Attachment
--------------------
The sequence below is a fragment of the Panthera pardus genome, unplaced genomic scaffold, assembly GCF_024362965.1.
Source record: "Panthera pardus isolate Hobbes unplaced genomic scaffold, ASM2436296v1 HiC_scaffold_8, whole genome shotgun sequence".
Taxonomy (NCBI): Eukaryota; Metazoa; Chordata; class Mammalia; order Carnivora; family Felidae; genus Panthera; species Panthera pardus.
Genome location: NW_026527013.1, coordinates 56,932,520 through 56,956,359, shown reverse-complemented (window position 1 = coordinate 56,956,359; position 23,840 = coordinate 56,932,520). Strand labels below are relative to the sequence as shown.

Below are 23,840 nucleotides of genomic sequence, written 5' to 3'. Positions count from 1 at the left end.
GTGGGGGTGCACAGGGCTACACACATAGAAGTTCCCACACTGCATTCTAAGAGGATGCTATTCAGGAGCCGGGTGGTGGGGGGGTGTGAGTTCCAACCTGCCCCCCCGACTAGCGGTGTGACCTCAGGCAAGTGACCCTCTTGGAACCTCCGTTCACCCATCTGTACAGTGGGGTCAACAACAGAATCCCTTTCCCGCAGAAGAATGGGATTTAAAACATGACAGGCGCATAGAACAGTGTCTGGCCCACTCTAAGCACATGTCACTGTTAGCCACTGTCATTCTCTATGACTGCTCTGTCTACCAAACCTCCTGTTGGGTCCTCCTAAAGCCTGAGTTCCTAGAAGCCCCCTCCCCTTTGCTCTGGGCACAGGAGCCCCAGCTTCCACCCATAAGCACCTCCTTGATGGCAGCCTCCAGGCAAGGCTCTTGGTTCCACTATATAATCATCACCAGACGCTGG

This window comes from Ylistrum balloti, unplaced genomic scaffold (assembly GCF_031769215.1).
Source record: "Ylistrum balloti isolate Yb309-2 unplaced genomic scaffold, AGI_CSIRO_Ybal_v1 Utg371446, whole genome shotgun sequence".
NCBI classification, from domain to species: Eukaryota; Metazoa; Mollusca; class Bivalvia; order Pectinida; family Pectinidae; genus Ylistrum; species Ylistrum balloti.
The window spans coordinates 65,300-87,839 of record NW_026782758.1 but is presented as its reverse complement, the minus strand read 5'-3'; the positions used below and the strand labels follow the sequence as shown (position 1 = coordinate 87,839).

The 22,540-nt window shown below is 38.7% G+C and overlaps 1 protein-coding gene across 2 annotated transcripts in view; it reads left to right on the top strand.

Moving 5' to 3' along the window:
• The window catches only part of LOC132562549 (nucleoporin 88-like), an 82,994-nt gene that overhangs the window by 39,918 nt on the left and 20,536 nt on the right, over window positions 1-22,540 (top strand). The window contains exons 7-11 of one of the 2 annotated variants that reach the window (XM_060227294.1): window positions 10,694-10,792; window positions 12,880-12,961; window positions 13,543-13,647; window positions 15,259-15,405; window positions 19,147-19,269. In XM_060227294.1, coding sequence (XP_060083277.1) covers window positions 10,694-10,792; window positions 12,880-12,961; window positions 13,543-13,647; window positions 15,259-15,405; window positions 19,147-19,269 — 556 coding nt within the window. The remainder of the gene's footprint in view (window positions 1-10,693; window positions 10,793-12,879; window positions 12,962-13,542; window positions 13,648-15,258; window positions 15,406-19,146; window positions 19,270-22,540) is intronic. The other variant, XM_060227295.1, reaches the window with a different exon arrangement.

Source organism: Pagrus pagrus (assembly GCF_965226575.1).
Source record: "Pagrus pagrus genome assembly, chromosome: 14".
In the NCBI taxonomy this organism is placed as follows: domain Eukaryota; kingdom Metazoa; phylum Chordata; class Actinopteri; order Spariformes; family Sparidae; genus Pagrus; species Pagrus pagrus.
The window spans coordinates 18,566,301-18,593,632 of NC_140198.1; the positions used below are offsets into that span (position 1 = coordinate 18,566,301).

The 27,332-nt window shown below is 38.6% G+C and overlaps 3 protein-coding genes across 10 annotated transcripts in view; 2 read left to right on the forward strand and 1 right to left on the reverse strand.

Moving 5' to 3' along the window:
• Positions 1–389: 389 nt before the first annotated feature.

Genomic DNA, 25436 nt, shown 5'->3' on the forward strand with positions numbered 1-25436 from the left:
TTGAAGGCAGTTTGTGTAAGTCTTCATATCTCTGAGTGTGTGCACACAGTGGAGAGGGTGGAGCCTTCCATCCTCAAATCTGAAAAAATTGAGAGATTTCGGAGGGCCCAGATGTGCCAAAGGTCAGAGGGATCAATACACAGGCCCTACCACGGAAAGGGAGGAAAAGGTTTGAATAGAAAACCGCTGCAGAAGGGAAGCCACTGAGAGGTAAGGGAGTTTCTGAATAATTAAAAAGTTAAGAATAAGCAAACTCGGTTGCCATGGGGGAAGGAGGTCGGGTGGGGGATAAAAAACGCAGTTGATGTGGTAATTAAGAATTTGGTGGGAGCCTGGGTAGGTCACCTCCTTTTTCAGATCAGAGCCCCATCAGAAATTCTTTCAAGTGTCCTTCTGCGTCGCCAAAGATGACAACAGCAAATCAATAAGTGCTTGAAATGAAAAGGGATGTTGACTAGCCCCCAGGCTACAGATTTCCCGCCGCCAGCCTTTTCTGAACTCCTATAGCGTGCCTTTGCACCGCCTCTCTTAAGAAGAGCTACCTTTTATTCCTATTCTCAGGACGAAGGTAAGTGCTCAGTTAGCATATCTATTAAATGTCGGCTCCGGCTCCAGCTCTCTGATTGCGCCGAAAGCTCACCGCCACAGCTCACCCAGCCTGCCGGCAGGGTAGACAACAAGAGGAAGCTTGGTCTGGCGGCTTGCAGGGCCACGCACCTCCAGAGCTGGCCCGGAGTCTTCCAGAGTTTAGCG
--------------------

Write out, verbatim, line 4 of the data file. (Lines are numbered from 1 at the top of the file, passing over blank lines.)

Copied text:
Genome location: NW_026527013.1, coordinates 56,932,520 through 56,956,359, shown reverse-complemented (window position 1 = coordinate 56,956,359; position 23,840 = coordinate 56,932,520). Strand labels below are relative to the sequence as shown.